‘It might be the medication, but I am about to swoon. A bejewelled and elegant creature, a beautiful vision made of purest light, is looking directly into my face. Her lips part, her eyes flash, her tutu rustles and with a gasp of tragic passion she throws back her head.
Overcome by the moment my ears whoosh, my palms sweat and I tumble towards her embrace at the very point she is lifted out of reach to bound free on the tips of her toes. ‘No!’ I cry, distraught, falling from my seat. But my words are lost in the shouts of the crowd: ‘Marvellous!’ ‘Oh, how super!’ ‘Wonderful! Wonderful!’ And, from the very big man in the pinstripe suit sitting directly behind me, ‘Pwwwoooff!’
From his size and demeanour and the fact he says ‘Pwwwoooff!’ I’m presuming the very big man in the pinstripe suit is a Tory MP. He’s not the only notable person here. From where I am sitting, I can see the much-feared editor of a national newspaper, a nominee for a major literary prize, a world-famous television interviewer and an extremely important woman whose name and occupation, other than being extremely important, I have forgotten. I’m having trouble with my memory. That could be the medication as well. The bottle did say there might be side effects, but, raging temperature or not, I was so excited by this unexpected, and possibly misdirected, invitation to attend a private studio preview of the Royal Ballet’s upcoming production of ‘Swan Lake’, I drank it all anyway.
I’ve never been this close to a ballerina before and I’m still shaken by the experience when, afterwards, we are taken into another and even grander room with mirrored walls lined with tables covered with glasses of champagne. A pleasant man in a tie gives a speech about making ballet more democratic and letting ordinary people taste the experience. On behalf of ordinary people everywhere, I taste the champagne side of the experience. It is very good, and soon the hum of conversation in the room has become a steady roar. I notice the reflections of the group in the wall mirrors have become a little odd. A little, in fact, like a fairytale. The editor could make a fine elf, the nominee for a major literary prize is pretty much an ogre already, the world famous television interviewer is a remarkably convincing troll and the extremely important woman, wearing a black dress and coming closer to me all the time without appearing to move her feet is, I realise with unease, a ringer for a large black swan. I also have the sensation that I am about to cry.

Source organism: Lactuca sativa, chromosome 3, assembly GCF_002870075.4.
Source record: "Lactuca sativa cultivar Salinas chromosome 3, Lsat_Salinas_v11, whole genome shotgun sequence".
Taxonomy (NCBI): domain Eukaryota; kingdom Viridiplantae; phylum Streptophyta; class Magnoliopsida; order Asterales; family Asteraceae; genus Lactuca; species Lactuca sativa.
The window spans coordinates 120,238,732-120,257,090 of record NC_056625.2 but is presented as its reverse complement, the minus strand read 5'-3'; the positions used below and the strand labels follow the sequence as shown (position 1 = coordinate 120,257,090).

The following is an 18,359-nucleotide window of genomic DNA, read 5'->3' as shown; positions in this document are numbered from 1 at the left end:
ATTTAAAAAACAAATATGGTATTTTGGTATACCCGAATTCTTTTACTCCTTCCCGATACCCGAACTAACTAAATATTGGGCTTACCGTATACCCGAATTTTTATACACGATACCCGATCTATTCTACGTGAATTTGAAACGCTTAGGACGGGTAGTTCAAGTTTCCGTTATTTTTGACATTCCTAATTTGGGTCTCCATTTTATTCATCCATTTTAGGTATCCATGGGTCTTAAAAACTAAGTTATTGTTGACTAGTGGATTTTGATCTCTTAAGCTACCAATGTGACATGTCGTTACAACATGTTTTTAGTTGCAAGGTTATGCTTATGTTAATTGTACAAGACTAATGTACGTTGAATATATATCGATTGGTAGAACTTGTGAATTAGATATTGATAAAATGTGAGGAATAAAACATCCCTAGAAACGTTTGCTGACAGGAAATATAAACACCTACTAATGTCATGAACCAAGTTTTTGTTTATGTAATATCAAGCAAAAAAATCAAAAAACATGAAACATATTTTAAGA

The black swan woman glides closer. I am fixed to the floor and now – unmistakably, as I can see myself doing it in the mirror – sobbing. The woman draws herself up to her full height and hisses: ‘So, you are?’ It’s too frightening. I rush through a set of double doors. On the other side I find a man sitting on a table in a darkened hallway. ‘How do I get out?’ I ask, noting that he has a fox-like manner, as though he were in Russian folk tale, playing a fox, perhaps. The man adds to this impression by speaking in English that is both fox-like and heavy with a Russian accent. ‘You go down the corridor.’ There are two corridors leading away from the table he is sitting on. ‘Which one?’ I enquire. He laughs. ‘Well, you could go down that one.’
I walk down the corridor he indicates. As I go, it gets darker and smaller. An optical illusion surely? Maybe not. Panicking again, I hurry through another door and slam it quickly behind me. I find a silent room of watching ogres, trolls and swans. ‘Pwwwoooff!’ shouts the very big man in the pinstripe suit.’
Also not recommended: Four unsettling London animal experiences
Southwark’s Angry Bears
In the seventeenth century Southwark resounded to anguished ursine roars from its Bear Garden, where beasts were baited by dogs. Diarist John Evelyn declared himself ‘weary of the dirty pastime’ and denounced it as ‘butchery sport’. Of course, Evelyn had never been to a Millwall game.
The Tower’s Angry Serpent
The Tower of London was home to the royal menagerie until 1832. On its closure, warden Alfred Cops decided to keep a snake; in 1835 the snake decided to have a go at eating Alfred Cops. He was only saved when his colleagues literally smashed the snake’s teeth in.
Camden’s Mad Zebra
The Blitz, 1940, and in Regent’s Park, zoo cages are blown open and a terrified zebra breaks out of its enclosure. Pre-empting the career of Shane McGowan by 45 years, it goes on a crazed canter around Camden Town, and, foaming at the mouth, is finally cornered outside a pub.
In 2009, 13-year-old Oscar Bridge pulled an extremely rare lamprey out of the Thames near Putney. Employing circular rows of fearsome teeth, lampreys attach themselves to victims and suck bodily fluids out. Luckily young Oscar claimed to be keen on ‘creepy animals like that’.